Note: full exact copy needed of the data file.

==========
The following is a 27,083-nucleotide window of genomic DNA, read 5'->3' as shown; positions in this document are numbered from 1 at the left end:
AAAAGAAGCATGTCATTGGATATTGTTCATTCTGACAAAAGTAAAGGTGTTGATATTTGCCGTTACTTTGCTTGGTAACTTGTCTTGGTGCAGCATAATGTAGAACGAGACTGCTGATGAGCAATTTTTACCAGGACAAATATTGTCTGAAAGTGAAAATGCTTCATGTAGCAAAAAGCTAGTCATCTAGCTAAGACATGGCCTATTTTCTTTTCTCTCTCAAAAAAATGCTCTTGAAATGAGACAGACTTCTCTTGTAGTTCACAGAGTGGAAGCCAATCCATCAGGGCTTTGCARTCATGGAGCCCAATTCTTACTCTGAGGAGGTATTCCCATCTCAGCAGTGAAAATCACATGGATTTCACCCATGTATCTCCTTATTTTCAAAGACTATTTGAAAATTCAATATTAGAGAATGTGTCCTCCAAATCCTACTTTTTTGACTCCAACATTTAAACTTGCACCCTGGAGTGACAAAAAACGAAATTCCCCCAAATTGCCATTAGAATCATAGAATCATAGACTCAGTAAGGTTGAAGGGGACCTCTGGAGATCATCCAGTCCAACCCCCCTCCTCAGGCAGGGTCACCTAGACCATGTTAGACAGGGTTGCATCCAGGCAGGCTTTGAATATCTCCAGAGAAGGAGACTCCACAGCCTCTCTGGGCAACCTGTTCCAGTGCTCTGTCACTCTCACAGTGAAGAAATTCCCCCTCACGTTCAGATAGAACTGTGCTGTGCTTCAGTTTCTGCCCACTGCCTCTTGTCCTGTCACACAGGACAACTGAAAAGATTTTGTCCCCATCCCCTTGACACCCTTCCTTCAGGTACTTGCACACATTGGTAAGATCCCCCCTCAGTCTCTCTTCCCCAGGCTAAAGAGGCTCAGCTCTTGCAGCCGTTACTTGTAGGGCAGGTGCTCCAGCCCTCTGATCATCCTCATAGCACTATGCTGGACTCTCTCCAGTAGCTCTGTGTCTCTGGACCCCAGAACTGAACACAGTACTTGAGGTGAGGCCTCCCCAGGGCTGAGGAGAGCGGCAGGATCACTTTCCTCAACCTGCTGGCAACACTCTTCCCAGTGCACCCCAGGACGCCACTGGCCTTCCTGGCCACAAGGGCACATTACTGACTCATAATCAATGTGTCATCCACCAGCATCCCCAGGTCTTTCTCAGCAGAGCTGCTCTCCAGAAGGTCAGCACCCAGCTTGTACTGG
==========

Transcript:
The following is a 27,083-nucleotide window of genomic DNA, read 5'->3' as shown; positions in this document are numbered from 1 at the left end:
AAAAGAAGCATGTCATTGGATATTGTTCATTCTGACAAAAGTAAAGGTGTTGATATTTGCCGTTACTTTGCTTGGTAACTTGTCTTGGTGCAGCATAATGTAGAACGAGACTGCTGATGAGCAATTTTTACCAGGACAAATATTGTCTGAAAGTGAAAATGCTTCATGTAGCAAAAAGCTAGTCATCTAGCTAAGACATGGCCTATTTTCTTTTCTCTCTCAAAAAAATGCTCTTGAAATGAGACAGACTTCTCTTGTAGTTCACAGAGTGGAAGCCAATCCATCAGGGCTTTGCARTCATGGAGCCCAATTCTTACTCTGAGGAGGTATTCCCATCTCAGCAGTGAAAATCACATGGATTTCACCCATGTATCTCCTTATTTTCAAAGACTATTTGAAAATTCAATATTAGAGAATGTGTCCTCCAAATCCTACTTTTTTGACTCCAACATTTAAACTTGCACCCTGGAGTGACAAAAAACGAAATTCCCCCAAATTGCCATTAGAATCATAGAATCATAGACTCAGTAAGGTTGAAGGGGACCTCTGGAGATCATCCAGTCCAACCCCCCTCCTCAGGCAGGGTCACCTAGACCATGTTAGACAGGGTTGCATCCAGGCAGGCTTTGAATATCTCCAGAGAAGGAGACTCCACAGCCTCTCTGGGCAACCTGTTCCAGTGCTCTGTCACTCTCACAGTGAAGAAATTCCCCCTCACGTTCAGATAGAACTGTGCTGTGCTTCAGTTTCTGCCCACTGCCTCTTGTCCTGTCACACAGGACAACTGAAAAGATTTTGTCCCCATCCCCTTGACACCCTTCCTTCAGGTACTTGCACACATTGGTAAGATCCCCCCTCAGTCTCTCTTCCCCAGGCTAAAGAGGCTCAGCTCTTGCAGCCGTTACTTGTAGGGCAGGTGCTCCAGCCCTCTGATCATCCTCATAGCACTATGCTGGACTCTCTCCAGTAGCTCTGTGTCTCTGGACCCCAGAACTGAACACAGTACTTGAGGTGAGGCCTCCCCAGGGCTGAGGAGAGCGGCAGGATCACTTTCCTCAACCTGCTGGCAACACTCTTCCCAGTGCACCCCAGGACGCCACTGGCCTTCCTGGCCACAAGGGCACATTACTGACTCATAATCAATGTGTCATCCACCAGCATCCCCAGGTCTTTCTCAGCAGAGCTGCTCTCCAGAAGGTCAGCACCCAGCTTGTACTGG